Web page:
France and the Maghreb nations’ histories are deeply intertwined with one another.
YouTuber and fashion influencer Megane Celia describes France as “cosmopolite”—the kind of place where “people of all different backgrounds, cultures, countries, religions, and skin colors all live together.” As anyone who’s been to the country can attest, France is a place that draws people from all over the world. Some of them are travelers like you or I, perhaps stopping by to explore one of the most fashionable, romantic, and spectacular places in Europe. Others come not for a visit, but to make a better life for themselves and their families. While she herself was born and raised in France, Megane is someone from two worlds: her mother is French, while her father is Moroccan. She, like many others, is a testament to the shrinking of our world, as well a character in the stories of the Maghrebi immigrants that came to France during the 20th century and still live there today.
France’s historical relationship with the countries of the Maghreb—Morocco, Algeria, and Tunisia—is a long and violent one. From the 16th to the early 19th centuries, pirates and slave traders from the North African Barbary States harassed European ships in the Mediterranean. From 1800 onwards Europe used these provocations as a means to weaken North Africa itself, culminating in the French invasion of Algiers (modern day Algeria) in 1830. The war spilled into Morocco in 1844, and while the country would maintain its independence throughout the 19th century, the rest of the Maghreb was not so lucky. In 1912 France would finally colonize Morocco with Spanish help, however Berber guerillas would fight on during the 1920s.
The Maghreb would become France’s most important colonial possession, with Algeria in particular seen as an integral part of the empire. North Africans fought valiantly in World War II’s African theater, and in 1947 full citizenship was granted to all indigenous Algerians. However the nations of the Maghreb hoped for independence, and in time relations deteriorated between France and its colonies. In 1954 widespread revolts broke out in Algeria, and France took increasingly brutal measures to put them down. This led to a political crisis in France itself, to the point that France’s postwar government collapsed entirely. In addition to the war in Algeria, there was also widespread unrest in Morocco and Tunisia. In 1956 both countries would gain their independence; Algeria would follow in 1962. Unrest in both Algeria and Tunisia would continue for some time, and many refugees from both nations ended up returning to France. Morocco meanwhile, would see many of its citizens immigrate to France due to greener economic pastures.
Today there are estimated to be about five million people of Algerian descent in France, and over a million Moroccans. Most live in the cities, with Paris, Marseilles, and Lyon in particular having large populations of North African people. Because of her dual heritage, Megane admits that her experience is not the norm. “It’s a bit different for me,” she explains. “My mother is French—blond with blue eyes—while my father is Moroccan, and has a darker skin tone. I was also born in France, and I lived there until I moved to England three years ago.” Today Megane lives in the United States. The way she sees it, her outward identity depends on where in the world she is. “In France, we tend to be seen as Arabic or Muslim, while in our respective countries we’re considered French… I think that every single person of Maghreb descent in France will tell you that.” Having been born at the intersection of two cultures influenced Megane greatly, instilling in her a great love of travel and learning about our world’s various cultures and languages.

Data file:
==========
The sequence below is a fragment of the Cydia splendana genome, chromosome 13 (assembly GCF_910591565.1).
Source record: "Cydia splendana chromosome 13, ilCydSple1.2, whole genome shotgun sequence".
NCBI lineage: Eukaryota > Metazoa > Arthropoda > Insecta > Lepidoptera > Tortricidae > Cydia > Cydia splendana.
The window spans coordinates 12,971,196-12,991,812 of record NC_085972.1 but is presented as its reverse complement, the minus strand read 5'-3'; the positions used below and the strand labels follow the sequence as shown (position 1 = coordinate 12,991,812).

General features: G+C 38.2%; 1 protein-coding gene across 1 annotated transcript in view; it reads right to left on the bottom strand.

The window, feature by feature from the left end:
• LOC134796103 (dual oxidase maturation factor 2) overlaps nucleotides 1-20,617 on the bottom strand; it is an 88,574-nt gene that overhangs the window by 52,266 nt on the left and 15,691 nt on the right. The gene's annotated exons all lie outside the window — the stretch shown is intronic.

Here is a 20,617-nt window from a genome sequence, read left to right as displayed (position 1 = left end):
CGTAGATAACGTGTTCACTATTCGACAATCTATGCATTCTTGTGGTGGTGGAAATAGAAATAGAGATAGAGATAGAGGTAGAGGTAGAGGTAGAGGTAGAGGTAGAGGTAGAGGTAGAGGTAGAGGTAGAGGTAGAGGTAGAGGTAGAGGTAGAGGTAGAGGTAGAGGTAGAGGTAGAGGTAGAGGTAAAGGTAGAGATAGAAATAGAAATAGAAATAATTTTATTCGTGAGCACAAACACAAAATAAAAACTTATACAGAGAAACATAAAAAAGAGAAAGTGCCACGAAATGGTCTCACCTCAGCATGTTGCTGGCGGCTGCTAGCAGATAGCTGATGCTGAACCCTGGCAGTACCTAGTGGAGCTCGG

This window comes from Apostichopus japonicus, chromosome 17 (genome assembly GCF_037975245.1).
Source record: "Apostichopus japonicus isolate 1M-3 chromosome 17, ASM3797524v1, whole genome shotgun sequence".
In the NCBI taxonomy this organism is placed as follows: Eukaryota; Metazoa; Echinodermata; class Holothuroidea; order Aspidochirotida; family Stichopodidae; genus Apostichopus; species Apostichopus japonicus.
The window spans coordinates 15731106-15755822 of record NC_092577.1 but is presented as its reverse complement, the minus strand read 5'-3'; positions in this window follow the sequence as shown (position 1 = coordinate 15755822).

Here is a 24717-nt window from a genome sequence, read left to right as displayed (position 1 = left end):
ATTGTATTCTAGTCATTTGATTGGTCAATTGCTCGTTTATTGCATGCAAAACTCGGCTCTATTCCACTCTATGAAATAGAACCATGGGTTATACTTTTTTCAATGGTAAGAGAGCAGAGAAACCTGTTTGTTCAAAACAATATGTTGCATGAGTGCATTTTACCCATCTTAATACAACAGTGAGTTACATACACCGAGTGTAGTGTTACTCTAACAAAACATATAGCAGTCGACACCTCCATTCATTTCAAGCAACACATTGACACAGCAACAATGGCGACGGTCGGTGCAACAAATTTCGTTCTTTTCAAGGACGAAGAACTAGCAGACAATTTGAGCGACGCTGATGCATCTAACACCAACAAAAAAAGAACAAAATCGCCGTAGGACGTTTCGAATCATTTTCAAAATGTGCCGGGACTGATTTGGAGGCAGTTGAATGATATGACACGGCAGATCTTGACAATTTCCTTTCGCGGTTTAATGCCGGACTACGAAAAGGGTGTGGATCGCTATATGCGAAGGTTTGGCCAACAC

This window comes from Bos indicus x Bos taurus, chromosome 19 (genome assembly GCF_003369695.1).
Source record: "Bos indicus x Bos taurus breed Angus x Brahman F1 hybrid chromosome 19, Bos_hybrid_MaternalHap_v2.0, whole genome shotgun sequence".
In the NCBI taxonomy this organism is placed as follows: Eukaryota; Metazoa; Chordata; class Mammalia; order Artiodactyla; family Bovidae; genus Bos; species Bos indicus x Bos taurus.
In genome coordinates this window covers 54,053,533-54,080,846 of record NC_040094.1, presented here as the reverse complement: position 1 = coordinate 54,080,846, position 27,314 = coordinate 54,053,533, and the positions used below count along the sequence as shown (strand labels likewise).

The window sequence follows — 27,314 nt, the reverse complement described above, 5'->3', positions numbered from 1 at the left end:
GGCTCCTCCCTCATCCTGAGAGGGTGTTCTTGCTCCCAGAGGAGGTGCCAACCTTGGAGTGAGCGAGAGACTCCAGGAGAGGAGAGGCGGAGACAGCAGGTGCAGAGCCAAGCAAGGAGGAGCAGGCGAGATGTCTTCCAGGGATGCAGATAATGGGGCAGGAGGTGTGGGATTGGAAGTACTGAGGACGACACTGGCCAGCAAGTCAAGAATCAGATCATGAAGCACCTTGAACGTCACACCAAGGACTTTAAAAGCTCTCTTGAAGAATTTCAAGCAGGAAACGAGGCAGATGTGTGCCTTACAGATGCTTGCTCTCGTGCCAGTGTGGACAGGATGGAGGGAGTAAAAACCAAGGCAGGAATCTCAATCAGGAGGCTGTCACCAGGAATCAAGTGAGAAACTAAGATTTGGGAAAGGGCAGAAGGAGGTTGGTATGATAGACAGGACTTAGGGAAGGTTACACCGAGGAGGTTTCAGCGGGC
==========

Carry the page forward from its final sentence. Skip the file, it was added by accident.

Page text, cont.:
Despite the successes of Maghrebi immigrants in France, they are often faced with heavy discrimination by native born French people. Maghrebi immigrants are often sequestered into ghettos and prevented from properly integrating into the country’s populace. Algerians in particular tend to be looked down upon by French society, partially due to the chaos caused in both countries by the 1954 revolution. This discrimination has caused Maghrebi immigrants, particularly Muslim immigrants, to isolate themselves further from mainstream French culture. “Racism has always been a huge problem in France,” Megane says. “When I was in school, I remember I’d often be called Arabic or brown.”
And as Megane laments, things have only gotten more difficult for French Maghrebis in recent years. In 2015, two Islamist terrorists of Algerian descent attacked the offices of Charlie Hebdo, a popular satirical magazine that three years earlier had printed highly controversial caricatures of the Prophet Muhammad. Twelve were killed in the shooting, and eleven more were injured. That same year terrorists were responsible for other attacks in Paris and Ile-De-France; the following year an even worse attack occurred in Nice when terrorists drove a truck into crowds celebrating Bastille Day. These events have given rise to Islamophobic and nationalist movements, not just in France, but in Europe as well.
Despite these troubling times, Megane remains optimistic. “Racism may be a problem in France, but you still have the chance to meet and befriend people from all different backgrounds and groups,” she says. “It’s that way no matter where you’re from, or how wealthy you are. It’s something beautiful that I’ve rarely seen in any other country I’ve visited.” And perhaps there is cause for optimism. In recent years Magrebi minorities have become increasingly visible in French society. For every Frenchman or woman who holds prejudiced views, there are countless more who look to the future instead of the past. Megane’s mother and father are but one example. France still struggles with the ghosts of its past. However for those like Megane, it remains “cosmopolite”—a place for all.